However, whilst the manual input is not ideal at the current stage, this is off-set by the advantages this tool has over existing techniques.

Another limitation is that as it is database-linked, some margins of error are possible.  These are, however, reduced when a more comprehensive database is used (such as the one compiled by Cranfield).

What type of waste material does this new method focussed on? Are there any particular waste materials that challenge the accuracy of this new method?

This method is focused on residual wastes, such as those collected from households and commercial and industrial premises. The method can be applied to shredded wastes, such as RDF/SRF; however, the sample sized would need to be reduced.  So instead of using a 1x1 metre image, it may be necessary to do a number of 10x10 cm samples.

How valid is this new method?

The accuracy of the method is really quite good.  There is a very strong correlation between the actual and determined percentage composition, and the renewable energy calculated by the image analysis tool is within 5% of the actual value.

What does this new analysis method mean for energy suppliers and the waste industry on a local and global scale?

There are two clear applications for this: one is to determine the renewable energy of the material prior to thermal processing, and the other is to determine the renewable energy potential of a waste-derived fuel.  These are two different markets, with one being a fuel user and the other being a waste processing fuel producer.

How does your research team plan on developing the tools and testing this on a diverse range of waste handling facilities?

We are currently looking to automate the system and to improve the accuracy and decrease the reliance on database properties. To do this we will be looking at other ways of calculating the desired parameters. There is also a need to undertake some long-term trials of the tool in a waste handling environment, with a view to developing the system further towards the point of commercialisation.

How can you see this new analysis method shaping how waste material is handled?

This system allows the user to manage the blending and processing of their waste, particularly if they are aiming to produce fuels of higher net calorific value and/or higher biogenic content. The technique still needs further development, and there is a lot of very exciting potential for research in this area.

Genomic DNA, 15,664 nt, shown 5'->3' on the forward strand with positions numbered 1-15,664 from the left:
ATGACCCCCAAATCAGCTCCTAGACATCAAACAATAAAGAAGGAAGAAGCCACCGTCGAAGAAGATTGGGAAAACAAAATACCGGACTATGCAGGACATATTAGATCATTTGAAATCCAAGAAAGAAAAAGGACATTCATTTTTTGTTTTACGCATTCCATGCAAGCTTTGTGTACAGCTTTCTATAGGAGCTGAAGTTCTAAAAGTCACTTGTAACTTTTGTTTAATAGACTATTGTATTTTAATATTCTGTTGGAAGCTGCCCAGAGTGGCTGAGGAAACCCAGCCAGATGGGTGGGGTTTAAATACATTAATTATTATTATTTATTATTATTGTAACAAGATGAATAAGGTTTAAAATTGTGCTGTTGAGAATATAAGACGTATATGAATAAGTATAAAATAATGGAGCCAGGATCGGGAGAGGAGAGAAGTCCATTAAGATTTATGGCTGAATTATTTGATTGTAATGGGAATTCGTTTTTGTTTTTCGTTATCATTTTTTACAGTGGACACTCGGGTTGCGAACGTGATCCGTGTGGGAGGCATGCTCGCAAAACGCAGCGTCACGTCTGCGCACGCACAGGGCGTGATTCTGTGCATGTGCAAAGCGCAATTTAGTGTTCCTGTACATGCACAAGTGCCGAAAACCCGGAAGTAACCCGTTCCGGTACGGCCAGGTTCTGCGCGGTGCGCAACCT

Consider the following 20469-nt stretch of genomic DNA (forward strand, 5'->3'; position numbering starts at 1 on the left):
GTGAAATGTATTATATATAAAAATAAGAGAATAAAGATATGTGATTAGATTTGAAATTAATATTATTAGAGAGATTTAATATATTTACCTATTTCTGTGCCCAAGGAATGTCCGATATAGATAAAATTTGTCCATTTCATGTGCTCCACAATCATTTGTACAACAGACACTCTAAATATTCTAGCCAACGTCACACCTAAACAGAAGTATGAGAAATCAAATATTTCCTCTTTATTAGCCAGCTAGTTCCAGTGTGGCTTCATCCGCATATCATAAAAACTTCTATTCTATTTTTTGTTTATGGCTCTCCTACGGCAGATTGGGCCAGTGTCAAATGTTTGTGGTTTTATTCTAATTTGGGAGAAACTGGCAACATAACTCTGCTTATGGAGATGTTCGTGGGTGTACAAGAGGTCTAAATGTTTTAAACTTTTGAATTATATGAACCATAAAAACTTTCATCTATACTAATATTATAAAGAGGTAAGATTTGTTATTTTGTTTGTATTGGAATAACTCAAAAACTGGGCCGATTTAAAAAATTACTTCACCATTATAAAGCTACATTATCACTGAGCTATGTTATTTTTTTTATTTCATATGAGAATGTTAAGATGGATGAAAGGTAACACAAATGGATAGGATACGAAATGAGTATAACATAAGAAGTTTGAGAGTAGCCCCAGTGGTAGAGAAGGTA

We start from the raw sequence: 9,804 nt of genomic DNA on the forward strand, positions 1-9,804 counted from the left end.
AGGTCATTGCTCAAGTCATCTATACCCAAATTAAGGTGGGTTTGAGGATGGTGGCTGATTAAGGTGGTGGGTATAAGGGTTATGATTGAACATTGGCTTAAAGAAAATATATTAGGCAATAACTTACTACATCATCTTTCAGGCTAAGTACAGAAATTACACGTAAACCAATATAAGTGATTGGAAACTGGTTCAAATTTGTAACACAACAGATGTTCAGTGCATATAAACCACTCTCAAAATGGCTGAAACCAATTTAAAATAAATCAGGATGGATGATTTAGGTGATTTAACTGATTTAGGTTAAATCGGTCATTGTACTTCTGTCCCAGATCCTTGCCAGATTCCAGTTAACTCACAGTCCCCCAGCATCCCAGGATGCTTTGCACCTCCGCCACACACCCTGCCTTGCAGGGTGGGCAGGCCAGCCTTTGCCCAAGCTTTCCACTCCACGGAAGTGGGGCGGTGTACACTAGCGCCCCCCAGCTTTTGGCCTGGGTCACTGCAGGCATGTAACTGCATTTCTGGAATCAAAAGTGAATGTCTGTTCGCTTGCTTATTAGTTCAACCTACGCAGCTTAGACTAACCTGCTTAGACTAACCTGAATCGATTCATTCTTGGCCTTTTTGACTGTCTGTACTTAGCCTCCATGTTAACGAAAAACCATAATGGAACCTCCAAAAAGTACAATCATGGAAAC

About Dr. Stuart Wagland

Dr. Stuart WaglandDr Stuart Wagland joined Cranfield University in 2009 and is currently a Lecturer in Renewable Energy from Waste. He has a degree in Chemistry, which was followed up with a PhD from Cranfield University in Environmental Chemistry. Stuart is a Chartered Chemist [CChem], a member of the Royal Society of Chemistry [RSC] and currently sits on the committee of the Environmental Chemistry Group [ECG] within the RSC.

Stuart has interests in the properties of solid waste materials, such as the composition, recovery of resources and the energy potential of UK waste streams.

He is the Course Director of the MSc Renewable Energy Technology course, and is directly involved with the management of various taught modules and delivering lectures across a number of MSc courses, along with the supervision of research students across a range of industry-relevant topics. Stuart’s current work involves the understanding of physical and chemical properties of organic materials for the recovery of energy from waste, and the energy from the biogenic fraction of wastes.

Disclaimer: The views expressed here are those of the interviewee and do not necessarily represent the views of Limited (T/A) AZoNetwork, the owner and operator of this website. This disclaimer forms part of the Terms and Conditions of use of this website.